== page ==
The Fall of Alger's Success Myth in Arthur Miller's Play

AuthorMarsela Turku
PositionAleksander Moisiu University Durrës, Albania
IIPCCL Publishing, Tirana-Albania
Academic Journal of Business, Administration, Law and Social Sciences Vol. 1 No. 3
November 2015
ISSN 2410-3918
Acces online at
The Fall of Alger’s Success Myth in Arthur Miller’s Play
Dr. Marsela Turku
Aleksander Moisiu University Durrës, Albania
Alger’s theory supported the idea that the key to success lies in the character. His heroes rise
to the top by being devout (but not pious). They are likeable chaps with a ready quip and a
vigorous sense of humour. Alger’s belief that all people are equal in God’s eye, implied that
opportunities offered to people are equal, thus their success lies inside their personality, their
personal magnetism, their virtues, their gifts. Therefore it is only our character that seals our
success or failure. This theory not only prevailed before the twentieth century, but also was a
model that many people believed and created their way of living. Arthur Miller in his play
Death of a Salesman examines the fall of Alger’s success myth in modern society through the
main character. Willy’s restless and uneasy psychological aspect is the main aspect where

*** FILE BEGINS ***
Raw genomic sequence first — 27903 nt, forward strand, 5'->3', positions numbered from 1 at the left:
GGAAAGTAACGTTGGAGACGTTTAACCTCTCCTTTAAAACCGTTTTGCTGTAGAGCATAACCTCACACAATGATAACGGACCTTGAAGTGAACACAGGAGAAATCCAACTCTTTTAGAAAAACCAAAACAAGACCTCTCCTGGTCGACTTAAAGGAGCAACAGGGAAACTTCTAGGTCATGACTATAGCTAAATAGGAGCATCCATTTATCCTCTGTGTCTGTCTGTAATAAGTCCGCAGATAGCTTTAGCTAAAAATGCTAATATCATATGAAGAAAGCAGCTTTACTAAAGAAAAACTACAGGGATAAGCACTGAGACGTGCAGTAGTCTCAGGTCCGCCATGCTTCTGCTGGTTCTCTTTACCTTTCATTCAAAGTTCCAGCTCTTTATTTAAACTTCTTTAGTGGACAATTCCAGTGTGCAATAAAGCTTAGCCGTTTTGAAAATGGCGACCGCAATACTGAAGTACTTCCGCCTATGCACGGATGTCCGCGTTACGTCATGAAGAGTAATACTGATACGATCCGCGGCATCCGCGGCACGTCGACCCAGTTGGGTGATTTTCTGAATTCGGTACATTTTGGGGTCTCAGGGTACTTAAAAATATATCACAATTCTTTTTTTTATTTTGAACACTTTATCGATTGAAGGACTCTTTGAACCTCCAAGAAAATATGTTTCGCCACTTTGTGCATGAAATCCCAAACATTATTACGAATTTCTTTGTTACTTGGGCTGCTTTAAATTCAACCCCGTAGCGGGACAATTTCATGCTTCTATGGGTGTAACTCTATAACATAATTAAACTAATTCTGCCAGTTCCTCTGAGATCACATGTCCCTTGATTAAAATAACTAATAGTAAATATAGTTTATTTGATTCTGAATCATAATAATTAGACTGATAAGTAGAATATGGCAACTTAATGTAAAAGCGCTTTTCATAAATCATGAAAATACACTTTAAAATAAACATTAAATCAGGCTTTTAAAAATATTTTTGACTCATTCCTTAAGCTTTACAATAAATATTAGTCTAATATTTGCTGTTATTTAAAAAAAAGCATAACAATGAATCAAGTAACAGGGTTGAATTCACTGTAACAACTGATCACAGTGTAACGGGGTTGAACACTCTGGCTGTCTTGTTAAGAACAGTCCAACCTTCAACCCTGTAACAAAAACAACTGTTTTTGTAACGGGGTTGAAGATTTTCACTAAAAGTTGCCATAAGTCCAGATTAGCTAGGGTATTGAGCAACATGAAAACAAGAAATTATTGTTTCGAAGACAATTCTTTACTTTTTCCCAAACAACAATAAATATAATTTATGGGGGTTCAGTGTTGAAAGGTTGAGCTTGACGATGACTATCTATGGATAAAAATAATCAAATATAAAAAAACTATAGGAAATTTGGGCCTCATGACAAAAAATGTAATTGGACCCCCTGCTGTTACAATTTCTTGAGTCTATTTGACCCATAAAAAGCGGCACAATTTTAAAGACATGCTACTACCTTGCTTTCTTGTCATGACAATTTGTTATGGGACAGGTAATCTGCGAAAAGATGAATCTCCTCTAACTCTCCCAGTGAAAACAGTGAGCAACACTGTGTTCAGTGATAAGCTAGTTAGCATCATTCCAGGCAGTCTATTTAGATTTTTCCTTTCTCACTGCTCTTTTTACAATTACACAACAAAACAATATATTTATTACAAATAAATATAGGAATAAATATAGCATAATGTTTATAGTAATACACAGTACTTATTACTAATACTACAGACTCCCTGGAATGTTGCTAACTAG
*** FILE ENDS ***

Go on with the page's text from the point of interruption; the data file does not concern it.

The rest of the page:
Miller based this tragedy. In this paper we will focus in the Alger ’s myth theory, its influence
in the play and the tragedy it provokes by not changing the attitude.
Keywords: myth, Alger’s theory, failure, American dream.
According to Max Weber, the myth of success has its roots in the seventeenth-century
bourgeois England and later this idea entered America by being referred to as the
“land of opportunity.” This land offered unlimited and equal opportunities for
everyman who tried his luck and in a short period of time the successful man become
the idol, the one to be followed and admired. This ready-made formula offered and
nourished by a considerable number of important writers, philosophers and politicians
of the time indoctrinated the American people with the myth of success and the
people who could achieve it. The Americans believed that material success was to be
taken as a sign of God’s blessing and reward of the virtue.
The clergyman whose name is mostly linked with the myth of success is probably
Horatio Alger. Between 1868 and 1926 his books sold ten millions of copies.
He developed a formula for his dream of success that Lynn defines as:
Like many simple formulations which nevertheless convey a heavy intellectual and emotional
change to vast numbers of people, the Alger hero represents a triumphant combination- and
the reduction to the lowest common denominator –of the most widely accepted concepts in the
nineteenth-century American society. The belief in the potential greatness of the common
man, the glorification of the common man, the glorification of individual effort and
accomplishment, the equation of the pursuit of money with the pursuit of happiness and of
business success with spiritual grace: simply to mention these concepts is to comprehend the
brilliance of Alger’s synthesis (1955: 6-7)
Alger’s theory supported the idea that the key to success lies in the character. His

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